168 years: The number of years that Santa Barbara News-Press, the longest-running newspaper in southern California ran before being shut down this week after filing for bankruptcy.
$1.07 billion: The amount of revenue Snapchat earned in the second quarter of 2023, down 4% year over year, marking the second quarter in a row that Snapchat’s sales have fallen.
$125 million: The amount of money that CoinDesk may be purchased for by a group of investors led by Tally Capital’s Matthew Roszak and Capital6’s Peter Vessenes. CoinDesk’s current owner, Digital Currency Group, will reportedly retain a stake in the business as part of the deal.
What we’ve covered
Entertainment, lifestyle publishers trial different post formats on Threads to see what sticks:
- Entertainment and lifestyle publishers were quick to join Threads after Meta exec Adam Mosseri said the goal of the new social media site was “to make a vibrant platform without needing to get into politics or hard news.”
- While it’s still early days, lifestyle and entertainment publishers are taking a variety of approaches to their Threads strategies, with some prioritizing sharing visual content while others are focused on text and link posts.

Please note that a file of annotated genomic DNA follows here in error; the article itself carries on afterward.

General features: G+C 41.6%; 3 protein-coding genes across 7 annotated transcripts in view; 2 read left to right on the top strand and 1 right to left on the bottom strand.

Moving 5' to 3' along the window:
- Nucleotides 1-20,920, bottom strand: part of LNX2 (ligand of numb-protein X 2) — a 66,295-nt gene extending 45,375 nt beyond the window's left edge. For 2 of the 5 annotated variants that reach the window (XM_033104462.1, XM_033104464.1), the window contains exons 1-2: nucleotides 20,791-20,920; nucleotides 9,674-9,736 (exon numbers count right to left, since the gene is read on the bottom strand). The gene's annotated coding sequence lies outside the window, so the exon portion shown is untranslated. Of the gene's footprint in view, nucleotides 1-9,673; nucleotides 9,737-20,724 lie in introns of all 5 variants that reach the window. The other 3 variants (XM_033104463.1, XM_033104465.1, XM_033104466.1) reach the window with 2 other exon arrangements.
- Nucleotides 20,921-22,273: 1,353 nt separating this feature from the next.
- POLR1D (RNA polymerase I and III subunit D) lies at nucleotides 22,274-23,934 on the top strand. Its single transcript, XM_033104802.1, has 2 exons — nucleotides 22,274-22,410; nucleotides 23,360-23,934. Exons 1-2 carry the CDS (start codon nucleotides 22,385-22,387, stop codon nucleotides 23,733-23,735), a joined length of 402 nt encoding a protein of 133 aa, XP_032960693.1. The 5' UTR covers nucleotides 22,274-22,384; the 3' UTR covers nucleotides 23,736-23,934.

Read more about how publishers are embracing the light-hearted platform here
Meta wants Threads to keep a light tone, but some publishers say the audience is ready for news:
- While entertainment and lifestyle publishers are seemingly made for Threads, news publishers are finding that audiences are willing to embrace news content there as well.
- Publishers like The Washington Post, Texas Monthly, CBS News and Vice News are testing their news and political content on the platform to see if there’s an appetite for it, particularly heading into an election year.
Read more about how news publishers are approaching Threads here.
Smaller publishers’ post-cookie worries wane, while large publishers’ measurement worries grow:
- According to a Digiday+ Research survey of over 70 publisher professionals, the media industry remains worried about ad targeting and measurement without the third-party cookie.